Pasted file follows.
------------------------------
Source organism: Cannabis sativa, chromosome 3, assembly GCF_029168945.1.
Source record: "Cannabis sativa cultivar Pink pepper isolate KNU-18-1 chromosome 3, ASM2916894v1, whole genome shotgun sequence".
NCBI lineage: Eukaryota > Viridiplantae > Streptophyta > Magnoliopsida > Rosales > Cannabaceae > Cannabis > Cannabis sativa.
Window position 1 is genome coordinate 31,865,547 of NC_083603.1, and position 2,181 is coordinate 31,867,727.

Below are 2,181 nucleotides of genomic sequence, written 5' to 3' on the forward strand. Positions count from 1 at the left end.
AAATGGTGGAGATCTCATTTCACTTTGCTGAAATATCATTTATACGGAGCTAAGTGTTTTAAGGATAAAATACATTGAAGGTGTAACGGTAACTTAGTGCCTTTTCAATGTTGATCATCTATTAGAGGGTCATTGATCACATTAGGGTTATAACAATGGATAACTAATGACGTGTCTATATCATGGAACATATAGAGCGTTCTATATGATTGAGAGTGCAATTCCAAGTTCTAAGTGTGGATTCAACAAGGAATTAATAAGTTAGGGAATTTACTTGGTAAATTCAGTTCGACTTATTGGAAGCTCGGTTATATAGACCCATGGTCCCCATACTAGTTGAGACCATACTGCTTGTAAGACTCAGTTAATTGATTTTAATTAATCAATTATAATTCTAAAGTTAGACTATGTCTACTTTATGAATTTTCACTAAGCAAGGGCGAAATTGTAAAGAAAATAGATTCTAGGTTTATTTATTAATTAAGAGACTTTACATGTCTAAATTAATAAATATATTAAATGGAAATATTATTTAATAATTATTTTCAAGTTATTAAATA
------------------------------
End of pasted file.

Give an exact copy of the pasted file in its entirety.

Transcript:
Source organism: Cannabis sativa, chromosome 3, assembly GCF_029168945.1.
Source record: "Cannabis sativa cultivar Pink pepper isolate KNU-18-1 chromosome 3, ASM2916894v1, whole genome shotgun sequence".
NCBI lineage: Eukaryota > Viridiplantae > Streptophyta > Magnoliopsida > Rosales > Cannabaceae > Cannabis > Cannabis sativa.
Window position 1 is genome coordinate 31,865,547 of NC_083603.1, and position 2,181 is coordinate 31,867,727.

Below are 2,181 nucleotides of genomic sequence, written 5' to 3' on the forward strand. Positions count from 1 at the left end.
AAATGGTGGAGATCTCATTTCACTTTGCTGAAATATCATTTATACGGAGCTAAGTGTTTTAAGGATAAAATACATTGAAGGTGTAACGGTAACTTAGTGCCTTTTCAATGTTGATCATCTATTAGAGGGTCATTGATCACATTAGGGTTATAACAATGGATAACTAATGACGTGTCTATATCATGGAACATATAGAGCGTTCTATATGATTGAGAGTGCAATTCCAAGTTCTAAGTGTGGATTCAACAAGGAATTAATAAGTTAGGGAATTTACTTGGTAAATTCAGTTCGACTTATTGGAAGCTCGGTTATATAGACCCATGGTCCCCATACTAGTTGAGACCATACTGCTTGTAAGACTCAGTTAATTGATTTTAATTAATCAATTATAATTCTAAAGTTAGACTATGTCTACTTTATGAATTTTCACTAAGCAAGGGCGAAATTGTAAAGAAAATAGATTCTAGGTTTATTTATTAATTAAGAGACTTTACATGTCTAAATTAATAAATATATTAAATGGAAATATTATTTAATAATTATTTTCAAGTTATTAAATA